Sustainability Science

, Volume 13, Issue 1, pp 109–118 | Cite as

Cultural multilevel selection suggests neither large or small cooperative agreements are likely to solve climate change without changing the game

  • Matthew R. ZeffermanEmail author
Special Feature: Original Article Applying Cultural Evolution to Sustainability Challenges
Part of the following topical collections:
  1. Special Feature: Applying Cultural Evolution to Sustainability Challenges


Global climate change, one of the most formidable sustainability problems facing humanity, is a particularly challenging collective action problem, because it is global, requiring the cooperation of all or most countries. Efforts to foster global cooperation on mitigating climate change have centered on large international agreements, with limited success. As a consequence, some have suggested that the problem could be better solved through a “building blocks” approach, where smaller numbers of states form multiple cooperative agreements, called “climate clubs”. Recently, sustainability scientists have applied a Cultural Multilevel Selection (CMLS) Framework to a variety of sustainability problems. The CMLS Framework suggests that sustainability problems requiring collective action can often be solved through competition at a higher level of organization. For example, collective action problems arising within a fishing village could be solved through competition between villages. Here, I apply the CMLS Framework to global climate change. I show that, while higher level selection may solve smaller scale sustainability problems, it cannot solve truly global problems like climate change. I also show that multilevel selection based on climate clubs is unlikely to foster cooperation in the way that some existing models suggest. I also suggest that a potential solution to climate change may be eliminating the collective action problem altogether through investment in technological innovation that might make fossil fuels costlier than their alternatives.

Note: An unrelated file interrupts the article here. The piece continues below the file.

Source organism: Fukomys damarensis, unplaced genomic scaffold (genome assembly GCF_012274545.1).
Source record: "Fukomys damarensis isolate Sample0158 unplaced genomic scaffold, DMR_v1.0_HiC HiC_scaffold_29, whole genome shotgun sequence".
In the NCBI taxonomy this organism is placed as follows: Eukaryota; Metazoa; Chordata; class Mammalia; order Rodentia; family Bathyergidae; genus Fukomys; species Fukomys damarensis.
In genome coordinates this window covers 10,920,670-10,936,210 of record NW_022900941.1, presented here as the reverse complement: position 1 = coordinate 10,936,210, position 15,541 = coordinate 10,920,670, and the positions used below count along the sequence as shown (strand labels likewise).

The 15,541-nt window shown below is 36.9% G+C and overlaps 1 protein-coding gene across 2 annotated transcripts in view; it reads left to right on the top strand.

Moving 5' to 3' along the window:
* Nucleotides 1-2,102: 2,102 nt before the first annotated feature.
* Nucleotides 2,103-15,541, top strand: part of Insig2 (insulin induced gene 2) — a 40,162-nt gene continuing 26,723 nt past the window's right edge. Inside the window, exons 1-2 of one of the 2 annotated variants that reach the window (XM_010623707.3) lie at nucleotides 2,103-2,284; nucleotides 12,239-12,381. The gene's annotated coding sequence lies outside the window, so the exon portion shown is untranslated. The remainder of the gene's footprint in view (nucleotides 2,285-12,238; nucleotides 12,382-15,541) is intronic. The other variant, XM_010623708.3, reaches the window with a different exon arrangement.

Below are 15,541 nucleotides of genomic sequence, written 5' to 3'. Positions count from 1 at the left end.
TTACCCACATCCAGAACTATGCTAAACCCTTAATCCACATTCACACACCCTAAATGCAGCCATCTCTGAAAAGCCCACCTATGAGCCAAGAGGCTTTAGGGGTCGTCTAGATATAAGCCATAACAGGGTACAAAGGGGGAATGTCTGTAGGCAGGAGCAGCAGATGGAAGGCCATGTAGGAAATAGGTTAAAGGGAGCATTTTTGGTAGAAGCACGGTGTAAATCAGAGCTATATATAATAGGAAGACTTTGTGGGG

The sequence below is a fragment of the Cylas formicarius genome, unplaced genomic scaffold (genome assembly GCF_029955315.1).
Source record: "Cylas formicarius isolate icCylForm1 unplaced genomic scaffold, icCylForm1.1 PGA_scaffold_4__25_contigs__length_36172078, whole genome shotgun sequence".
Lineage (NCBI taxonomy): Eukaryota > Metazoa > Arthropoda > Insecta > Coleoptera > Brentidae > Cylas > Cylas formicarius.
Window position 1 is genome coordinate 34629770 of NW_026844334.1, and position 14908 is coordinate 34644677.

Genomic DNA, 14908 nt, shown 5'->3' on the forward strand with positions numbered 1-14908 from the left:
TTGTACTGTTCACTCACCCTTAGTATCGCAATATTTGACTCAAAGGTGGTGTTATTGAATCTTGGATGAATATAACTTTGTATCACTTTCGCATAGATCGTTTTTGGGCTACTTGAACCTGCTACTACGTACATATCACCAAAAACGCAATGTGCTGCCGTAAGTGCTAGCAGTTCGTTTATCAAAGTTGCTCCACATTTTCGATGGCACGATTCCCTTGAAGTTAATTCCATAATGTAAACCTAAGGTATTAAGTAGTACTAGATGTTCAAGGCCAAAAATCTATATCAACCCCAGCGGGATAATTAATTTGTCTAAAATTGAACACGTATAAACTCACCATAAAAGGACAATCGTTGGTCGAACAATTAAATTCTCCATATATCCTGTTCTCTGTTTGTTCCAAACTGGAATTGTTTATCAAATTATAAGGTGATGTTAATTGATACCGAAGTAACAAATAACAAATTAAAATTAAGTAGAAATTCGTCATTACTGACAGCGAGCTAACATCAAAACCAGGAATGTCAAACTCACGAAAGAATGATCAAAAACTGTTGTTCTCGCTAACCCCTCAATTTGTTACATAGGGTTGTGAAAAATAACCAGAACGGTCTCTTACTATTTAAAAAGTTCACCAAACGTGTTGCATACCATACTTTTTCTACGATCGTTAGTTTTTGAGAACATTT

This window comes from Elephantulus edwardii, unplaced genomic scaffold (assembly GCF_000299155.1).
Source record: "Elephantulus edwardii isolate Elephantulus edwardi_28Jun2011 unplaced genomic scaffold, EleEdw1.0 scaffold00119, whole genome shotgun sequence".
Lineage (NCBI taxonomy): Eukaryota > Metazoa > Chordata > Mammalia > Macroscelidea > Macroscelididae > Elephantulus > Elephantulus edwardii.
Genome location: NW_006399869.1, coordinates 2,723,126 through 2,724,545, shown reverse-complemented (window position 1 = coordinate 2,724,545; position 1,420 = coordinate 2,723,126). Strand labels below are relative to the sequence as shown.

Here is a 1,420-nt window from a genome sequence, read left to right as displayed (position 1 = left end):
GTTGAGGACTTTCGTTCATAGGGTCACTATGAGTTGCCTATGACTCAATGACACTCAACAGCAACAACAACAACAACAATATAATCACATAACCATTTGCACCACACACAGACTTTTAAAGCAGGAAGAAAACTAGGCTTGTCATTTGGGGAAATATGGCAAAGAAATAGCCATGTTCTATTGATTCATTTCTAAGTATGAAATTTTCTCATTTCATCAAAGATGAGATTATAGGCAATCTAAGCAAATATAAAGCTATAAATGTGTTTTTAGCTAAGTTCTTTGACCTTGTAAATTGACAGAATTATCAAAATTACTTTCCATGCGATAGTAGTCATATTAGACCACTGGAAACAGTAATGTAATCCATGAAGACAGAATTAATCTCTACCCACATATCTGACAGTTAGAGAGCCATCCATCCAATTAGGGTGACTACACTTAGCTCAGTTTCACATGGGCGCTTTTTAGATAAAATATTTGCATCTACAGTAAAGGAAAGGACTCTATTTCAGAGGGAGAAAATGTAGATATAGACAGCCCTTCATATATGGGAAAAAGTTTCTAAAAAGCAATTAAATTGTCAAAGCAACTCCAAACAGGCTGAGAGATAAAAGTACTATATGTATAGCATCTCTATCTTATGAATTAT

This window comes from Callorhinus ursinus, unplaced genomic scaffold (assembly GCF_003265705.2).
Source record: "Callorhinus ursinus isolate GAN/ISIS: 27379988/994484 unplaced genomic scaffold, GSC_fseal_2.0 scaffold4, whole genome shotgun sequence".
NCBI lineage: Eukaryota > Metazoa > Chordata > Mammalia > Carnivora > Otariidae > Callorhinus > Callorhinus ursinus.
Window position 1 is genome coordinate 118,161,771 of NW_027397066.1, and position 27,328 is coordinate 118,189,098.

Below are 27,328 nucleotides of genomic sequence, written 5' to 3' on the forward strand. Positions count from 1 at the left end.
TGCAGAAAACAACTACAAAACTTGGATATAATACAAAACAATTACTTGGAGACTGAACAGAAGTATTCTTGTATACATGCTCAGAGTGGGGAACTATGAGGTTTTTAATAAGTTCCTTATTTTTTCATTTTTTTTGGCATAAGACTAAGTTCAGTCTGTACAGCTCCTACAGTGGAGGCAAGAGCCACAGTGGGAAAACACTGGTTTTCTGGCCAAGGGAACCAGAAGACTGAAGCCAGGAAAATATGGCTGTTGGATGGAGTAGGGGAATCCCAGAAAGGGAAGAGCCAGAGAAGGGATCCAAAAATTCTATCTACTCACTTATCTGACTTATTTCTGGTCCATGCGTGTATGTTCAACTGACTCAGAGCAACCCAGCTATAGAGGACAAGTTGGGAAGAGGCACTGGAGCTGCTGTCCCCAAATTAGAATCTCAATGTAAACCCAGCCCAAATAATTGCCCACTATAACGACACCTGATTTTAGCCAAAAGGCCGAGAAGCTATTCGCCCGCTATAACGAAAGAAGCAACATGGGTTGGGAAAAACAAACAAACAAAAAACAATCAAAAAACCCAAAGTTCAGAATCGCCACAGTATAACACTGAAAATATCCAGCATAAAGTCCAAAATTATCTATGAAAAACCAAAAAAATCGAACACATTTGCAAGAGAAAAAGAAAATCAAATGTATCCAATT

Cultural multilevel selection Climate clubs Climate change Cultural evolution 



This work was conducted as a part of the Evolutionary Approaches to Sustainability Working Group at the National Institute for Mathematical and Biological Synthesis, sponsored by NSF Award #DBI-1300426, with additional support from University of Tennessee, Knoxville. I thank Emily Zefferman, Tim Waring, Cristina Moya, and Phillip Hannam for conversations about the topics in this paper, two anonymous reviewers for their invaluable comments, and Scott Barrett’s two excellent books on global public goods.


  1. Axelrod R (1986) An evolutionary approach to norms. Am Politic Sci Rev 80(4):1095–1111CrossRefGoogle Scholar
  2. Barrett S (2003) Environment and statecraft: the strategy of environmental treaty making. Oxford University Press, OxfordCrossRefGoogle Scholar
  3. Barrett S (2007) Why cooperate?: the incentive to supply global public goods. Oxford University Press, OxfordCrossRefGoogle Scholar
  4. Boyd R, Richerson PJ (1992) Punishment allows the evolution of cooperation (or anything else) in sizable groups. Ethol Sociobiol 13(3):171–195CrossRefGoogle Scholar
  5. Carraro C, Siniscalco D (1993) Strategies for the international protection of the environment. J Publ Econ 52(3):309–328CrossRefGoogle Scholar
  6. Carraro C, Siniscalco D (1995) R&D cooperation and the stability of international environmental agreements. Technical report, CEPR Discussion PapersGoogle Scholar
  7. Chander P, Tulkens H (1992) Theoretical foundations of negotiations and cost sharing in transfrontier pollution problems. Eur Econ Rev 36(2–3):388–399CrossRefGoogle Scholar